Filled with glancing light and happy faces, “Marina of the Zabbaleen,” Engi Wassef’s compassionate documentary about a poor community of garbage recyclers, fights hard to sweeten the misery of its surroundings. Its success is due in no small part to Rob Hauer’s eloquent cinematography, which creeps inside the mind of a child to turn a rat carcass into a shiny toy and mounds of rubbish into a mysterious kingdom. The child in question is 7-year-old Marina, who lives with her family and 30,000 zabbaleen (recyclers) in Muqqattam village in Cairo. Using a model that has been copied worldwide, Marina’s family sorts and sells paper (others specialize in plastic or aluminum) under the watchful eye of a witchy neighbor and the constant threat of eviction. School appears to consist solely of biblical-theme videos (the zabbaleen are mostly Coptic Christian) and seems unlikely to advance Marina’s dreams of becoming a doctor. Unaware of the threats to her eco-friendly if spirit-crushing life (including government outsourcing of garbage management), little Marina attends religious services and mourns the loss of her toothbrush to marauding rats. Some scenes are difficult to watch — children playing among used syringes; an anesthesia-free dental visit — yet the film never loses its admiration for human resilience and childish imagination. Or for the tenacity of faith among those who seem most abandoned by their God.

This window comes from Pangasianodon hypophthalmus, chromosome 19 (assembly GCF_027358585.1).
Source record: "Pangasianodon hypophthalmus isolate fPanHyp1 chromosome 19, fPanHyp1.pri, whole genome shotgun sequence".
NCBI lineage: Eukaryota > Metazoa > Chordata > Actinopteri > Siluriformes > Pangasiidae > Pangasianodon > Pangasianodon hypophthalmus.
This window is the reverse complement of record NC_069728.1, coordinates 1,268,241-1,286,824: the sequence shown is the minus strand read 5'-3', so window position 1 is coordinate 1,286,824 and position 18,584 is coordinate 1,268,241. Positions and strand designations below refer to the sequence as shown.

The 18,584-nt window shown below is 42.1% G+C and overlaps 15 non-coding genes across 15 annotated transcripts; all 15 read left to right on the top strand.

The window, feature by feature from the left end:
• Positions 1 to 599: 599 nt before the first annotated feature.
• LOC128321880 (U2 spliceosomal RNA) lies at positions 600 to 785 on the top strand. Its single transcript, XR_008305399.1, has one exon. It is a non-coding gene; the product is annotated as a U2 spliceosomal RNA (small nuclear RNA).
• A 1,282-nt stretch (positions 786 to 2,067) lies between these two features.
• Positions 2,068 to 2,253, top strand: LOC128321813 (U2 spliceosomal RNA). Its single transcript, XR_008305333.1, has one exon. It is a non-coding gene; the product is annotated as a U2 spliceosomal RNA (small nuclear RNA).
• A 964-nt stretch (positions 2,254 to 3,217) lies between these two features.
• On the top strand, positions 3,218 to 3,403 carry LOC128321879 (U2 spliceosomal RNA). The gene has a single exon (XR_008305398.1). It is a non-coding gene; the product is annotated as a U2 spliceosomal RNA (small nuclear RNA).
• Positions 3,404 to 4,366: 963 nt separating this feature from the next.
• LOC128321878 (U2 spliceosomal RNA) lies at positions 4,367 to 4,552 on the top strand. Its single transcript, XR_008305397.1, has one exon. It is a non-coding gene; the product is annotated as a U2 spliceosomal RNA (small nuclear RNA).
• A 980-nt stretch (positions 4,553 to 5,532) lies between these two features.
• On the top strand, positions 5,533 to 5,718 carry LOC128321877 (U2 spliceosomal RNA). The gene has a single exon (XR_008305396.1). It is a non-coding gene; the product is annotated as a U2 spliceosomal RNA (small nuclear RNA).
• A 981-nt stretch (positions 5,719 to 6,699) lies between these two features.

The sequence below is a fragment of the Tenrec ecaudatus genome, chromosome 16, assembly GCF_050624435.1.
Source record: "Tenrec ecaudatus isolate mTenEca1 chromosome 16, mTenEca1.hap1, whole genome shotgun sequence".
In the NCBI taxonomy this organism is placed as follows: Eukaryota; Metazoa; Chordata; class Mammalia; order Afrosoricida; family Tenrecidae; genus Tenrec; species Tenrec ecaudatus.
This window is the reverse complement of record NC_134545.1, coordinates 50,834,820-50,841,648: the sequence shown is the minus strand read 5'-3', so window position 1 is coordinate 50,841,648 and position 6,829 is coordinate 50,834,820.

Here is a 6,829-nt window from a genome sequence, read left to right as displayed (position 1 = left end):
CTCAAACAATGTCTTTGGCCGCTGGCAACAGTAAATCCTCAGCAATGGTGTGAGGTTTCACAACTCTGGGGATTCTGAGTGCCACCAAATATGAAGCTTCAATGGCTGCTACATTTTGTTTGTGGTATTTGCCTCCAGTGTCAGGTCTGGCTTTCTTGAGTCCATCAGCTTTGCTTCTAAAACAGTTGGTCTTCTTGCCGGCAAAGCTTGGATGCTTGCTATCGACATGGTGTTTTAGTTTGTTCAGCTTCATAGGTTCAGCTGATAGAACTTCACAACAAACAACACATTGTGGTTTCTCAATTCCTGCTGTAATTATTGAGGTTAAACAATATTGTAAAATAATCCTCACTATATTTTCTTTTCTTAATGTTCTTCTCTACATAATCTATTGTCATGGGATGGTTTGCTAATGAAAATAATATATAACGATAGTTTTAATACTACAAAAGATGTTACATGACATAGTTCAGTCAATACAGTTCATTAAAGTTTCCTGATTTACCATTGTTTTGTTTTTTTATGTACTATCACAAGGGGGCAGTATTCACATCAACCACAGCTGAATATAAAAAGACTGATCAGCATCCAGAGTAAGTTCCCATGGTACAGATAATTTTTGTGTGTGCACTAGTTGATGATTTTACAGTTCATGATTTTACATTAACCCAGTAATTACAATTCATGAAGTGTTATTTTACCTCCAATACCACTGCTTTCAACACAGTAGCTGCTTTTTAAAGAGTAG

Country of Origin
Arabic (English Subtitles)
2008 / 70 min
7PM in Manuel Pacheco Integrated Learning Center (ILC), Room 150, 1500 E. University Blvd.